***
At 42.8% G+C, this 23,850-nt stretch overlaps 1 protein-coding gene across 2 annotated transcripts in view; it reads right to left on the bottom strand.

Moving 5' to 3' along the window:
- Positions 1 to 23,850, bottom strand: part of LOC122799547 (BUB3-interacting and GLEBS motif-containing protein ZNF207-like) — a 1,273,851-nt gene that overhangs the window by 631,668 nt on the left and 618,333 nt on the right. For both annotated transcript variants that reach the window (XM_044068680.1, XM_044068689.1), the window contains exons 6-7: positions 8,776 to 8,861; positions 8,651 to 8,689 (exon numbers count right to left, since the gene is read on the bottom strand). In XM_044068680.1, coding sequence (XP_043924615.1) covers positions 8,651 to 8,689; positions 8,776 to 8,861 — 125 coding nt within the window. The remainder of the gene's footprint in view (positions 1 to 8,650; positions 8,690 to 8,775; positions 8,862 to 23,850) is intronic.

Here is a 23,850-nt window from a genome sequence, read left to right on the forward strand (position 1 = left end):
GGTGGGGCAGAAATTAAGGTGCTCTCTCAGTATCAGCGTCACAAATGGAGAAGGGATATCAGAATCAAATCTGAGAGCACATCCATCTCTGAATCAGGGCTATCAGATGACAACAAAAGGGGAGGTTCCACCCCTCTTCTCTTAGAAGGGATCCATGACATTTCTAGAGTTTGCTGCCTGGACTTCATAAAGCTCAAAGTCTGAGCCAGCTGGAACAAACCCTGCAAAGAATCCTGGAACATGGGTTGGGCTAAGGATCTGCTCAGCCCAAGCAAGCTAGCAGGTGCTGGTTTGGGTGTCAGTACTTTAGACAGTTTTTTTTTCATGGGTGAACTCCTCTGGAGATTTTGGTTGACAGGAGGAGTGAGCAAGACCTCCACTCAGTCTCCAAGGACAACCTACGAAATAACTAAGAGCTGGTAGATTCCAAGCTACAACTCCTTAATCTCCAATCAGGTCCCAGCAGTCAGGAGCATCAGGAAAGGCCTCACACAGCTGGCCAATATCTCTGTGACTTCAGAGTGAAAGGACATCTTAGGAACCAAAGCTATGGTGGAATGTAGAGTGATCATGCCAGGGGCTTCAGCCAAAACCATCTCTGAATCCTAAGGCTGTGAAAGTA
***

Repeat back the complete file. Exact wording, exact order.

At 42.8% G+C, this 23,850-nt stretch overlaps 1 protein-coding gene across 2 annotated transcripts in view; it reads right to left on the bottom strand.

Moving 5' to 3' along the window:
- Positions 1 to 23,850, bottom strand: part of LOC122799547 (BUB3-interacting and GLEBS motif-containing protein ZNF207-like) — a 1,273,851-nt gene that overhangs the window by 631,668 nt on the left and 618,333 nt on the right. For both annotated transcript variants that reach the window (XM_044068680.1, XM_044068689.1), the window contains exons 6-7: positions 8,776 to 8,861; positions 8,651 to 8,689 (exon numbers count right to left, since the gene is read on the bottom strand). In XM_044068680.1, coding sequence (XP_043924615.1) covers positions 8,651 to 8,689; positions 8,776 to 8,861 — 125 coding nt within the window. The remainder of the gene's footprint in view (positions 1 to 8,650; positions 8,690 to 8,775; positions 8,862 to 23,850) is intronic.

Here is a 23,850-nt window from a genome sequence, read left to right on the forward strand (position 1 = left end):
GGTGGGGCAGAAATTAAGGTGCTCTCTCAGTATCAGCGTCACAAATGGAGAAGGGATATCAGAATCAAATCTGAGAGCACATCCATCTCTGAATCAGGGCTATCAGATGACAACAAAAGGGGAGGTTCCACCCCTCTTCTCTTAGAAGGGATCCATGACATTTCTAGAGTTTGCTGCCTGGACTTCATAAAGCTCAAAGTCTGAGCCAGCTGGAACAAACCCTGCAAAGAATCCTGGAACATGGGTTGGGCTAAGGATCTGCTCAGCCCAAGCAAGCTAGCAGGTGCTGGTTTGGGTGTCAGTACTTTAGACAGTTTTTTTTTCATGGGTGAACTCCTCTGGAGATTTTGGTTGACAGGAGGAGTGAGCAAGACCTCCACTCAGTCTCCAAGGACAACCTACGAAATAACTAAGAGCTGGTAGATTCCAAGCTACAACTCCTTAATCTCCAATCAGGTCCCAGCAGTCAGGAGCATCAGGAAAGGCCTCACACAGCTGGCCAATATCTCTGTGACTTCAGAGTGAAAGGACATCTTAGGAACCAAAGCTATGGTGGAATGTAGAGTGATCATGCCAGGGGCTTCAGCCAAAACCATCTCTGAATCCTAAGGCTGTGAAAGTA